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Inmarsat’s takeover by a US rival delayed by City watchdog probe

Inmarsat’s £5.4bn takeover by a US rival delayed by City watchdog probe

  • CMA will decide before October 5 if to refer the deal for a more in-depth probe
  • The two businesses had wanted the takeover closed by the end of the summer 

Inmarsat’s takeover by a US rival has been paused after watchdogs opened a formal probe into the deal.

The Competition and Markets Authority (CMA) said the British satellite firm’s £5.4billion tie-up with California-based Viasat will be investigated.

The regulator will make a decision before October 5 on whether to refer the deal for a more in-depth Phase 2 probe.

Inmarsat, which provides in-flight WiFi for airlines, agreed to the deal in November

Inmarsat, which provides in-flight WiFi for airlines and internet connections for boats, agreed to the deal in November and the two businesses had wanted the takeover closed by the end of the summer.

But the timeline has been derailed after the CMA said last month it was considering an investigation into the deal on the grounds that it could result ‘in a substantial lessening of competition’ in the UK. A key area of concern is the aviation market, where the two businesses overlap.

Several companies are expected to weigh in on the inquiry into the takeover before the window for comment closes next Monday. 

Among those understood to want the merger blocked is French aerospace giant Airbus, one of the leading providers of satellite technology in the world.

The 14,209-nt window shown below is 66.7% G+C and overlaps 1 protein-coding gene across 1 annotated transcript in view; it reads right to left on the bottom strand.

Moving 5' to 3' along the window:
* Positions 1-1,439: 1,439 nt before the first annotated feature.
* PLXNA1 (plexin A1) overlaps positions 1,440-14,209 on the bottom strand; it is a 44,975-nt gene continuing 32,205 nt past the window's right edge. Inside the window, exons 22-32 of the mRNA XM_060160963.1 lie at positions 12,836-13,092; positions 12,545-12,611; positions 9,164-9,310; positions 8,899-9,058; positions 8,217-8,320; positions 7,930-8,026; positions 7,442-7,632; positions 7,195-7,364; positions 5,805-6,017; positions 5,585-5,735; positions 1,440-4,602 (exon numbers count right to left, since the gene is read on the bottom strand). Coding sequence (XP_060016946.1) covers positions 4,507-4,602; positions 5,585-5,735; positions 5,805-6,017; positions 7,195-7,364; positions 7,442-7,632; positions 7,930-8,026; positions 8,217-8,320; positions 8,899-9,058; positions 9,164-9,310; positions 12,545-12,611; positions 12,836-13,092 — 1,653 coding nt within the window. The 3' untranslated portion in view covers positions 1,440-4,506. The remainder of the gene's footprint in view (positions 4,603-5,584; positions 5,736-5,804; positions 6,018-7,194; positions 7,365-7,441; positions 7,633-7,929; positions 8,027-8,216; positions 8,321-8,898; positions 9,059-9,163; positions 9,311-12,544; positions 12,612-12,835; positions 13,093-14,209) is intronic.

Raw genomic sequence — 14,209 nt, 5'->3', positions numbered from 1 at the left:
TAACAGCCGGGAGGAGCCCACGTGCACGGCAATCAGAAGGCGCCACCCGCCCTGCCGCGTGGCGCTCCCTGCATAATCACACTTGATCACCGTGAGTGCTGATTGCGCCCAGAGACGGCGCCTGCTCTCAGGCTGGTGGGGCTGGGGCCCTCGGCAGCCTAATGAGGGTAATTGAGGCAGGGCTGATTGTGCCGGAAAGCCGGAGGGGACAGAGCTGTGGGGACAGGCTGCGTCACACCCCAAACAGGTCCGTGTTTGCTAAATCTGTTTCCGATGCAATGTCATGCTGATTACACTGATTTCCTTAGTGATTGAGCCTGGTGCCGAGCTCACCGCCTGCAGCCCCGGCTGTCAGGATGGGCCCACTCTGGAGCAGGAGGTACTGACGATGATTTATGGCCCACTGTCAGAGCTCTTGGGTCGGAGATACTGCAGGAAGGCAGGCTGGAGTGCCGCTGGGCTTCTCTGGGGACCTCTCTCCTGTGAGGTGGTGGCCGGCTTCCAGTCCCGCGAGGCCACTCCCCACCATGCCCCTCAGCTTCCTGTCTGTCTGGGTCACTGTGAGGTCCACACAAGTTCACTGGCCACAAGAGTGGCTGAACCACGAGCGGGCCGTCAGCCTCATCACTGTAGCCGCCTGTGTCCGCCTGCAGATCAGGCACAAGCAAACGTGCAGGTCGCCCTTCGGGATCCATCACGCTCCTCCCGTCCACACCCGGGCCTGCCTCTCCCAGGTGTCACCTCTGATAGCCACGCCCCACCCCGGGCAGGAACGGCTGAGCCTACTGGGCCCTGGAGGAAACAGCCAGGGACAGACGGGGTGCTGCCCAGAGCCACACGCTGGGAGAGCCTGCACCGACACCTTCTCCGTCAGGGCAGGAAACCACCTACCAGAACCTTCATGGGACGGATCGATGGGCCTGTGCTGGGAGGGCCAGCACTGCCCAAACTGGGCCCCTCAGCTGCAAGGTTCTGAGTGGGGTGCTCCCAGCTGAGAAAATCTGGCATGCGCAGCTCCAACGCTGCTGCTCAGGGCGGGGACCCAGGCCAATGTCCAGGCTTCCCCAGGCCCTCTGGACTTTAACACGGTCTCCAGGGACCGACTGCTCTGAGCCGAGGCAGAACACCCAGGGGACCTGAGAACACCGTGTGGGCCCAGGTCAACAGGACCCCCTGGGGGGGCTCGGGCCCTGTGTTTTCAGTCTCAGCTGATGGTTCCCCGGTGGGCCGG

Elon Musk’s Space X could also wade into the discussion over the merger as the billionaire looks to muscle his way into the market. 

Space X, which operates its own satellite network called Starlink, previously complained to the US Federal Communications Commission about the deal, saying Viasat should not be allowed to control Inmarsat’s ground terminals.

Serco is thought to be another firm against the deal. The FTSE 250 outsourcer is part of Athena, a UK space partnership that includes Inmarsat as well as IT firm CGI and US defence giant Lockheed Martin.

Inmarsat’s takeover was given the green light by Viasat shareholders in June after the two companies said they had agreed to several legally binding commitments with the Government.

These included pledges to increase the number of highly skilled jobs, raise research and development spending and keep key operations in Britain.

Founded in 1979, Inmarsat began life as a UN agency helping distressed sailors send SOS signals.

It employs around 1,800 staff across the world, including 860 in London. Its technology is used in everything from climate change tracking to keeping rural cattle farmers connected to the internet.

The takeover risks raising further concerns about the impact of British defence and technology firms being bought up by foreign buyers.

The probe also comes amid a battle over the future of fellow British satellite firm OneWeb, which is part-owned by the taxpayer and currently in danger of being swallowed by French rival Eutelsat.

Other controversial takeovers over the past year have included the £2.6billion buyout of defence group Ultra Electronics by US private equity group Advent International, which also bought peer Cobham in 2020 for £4billion.

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Read more at DailyMail.co.uk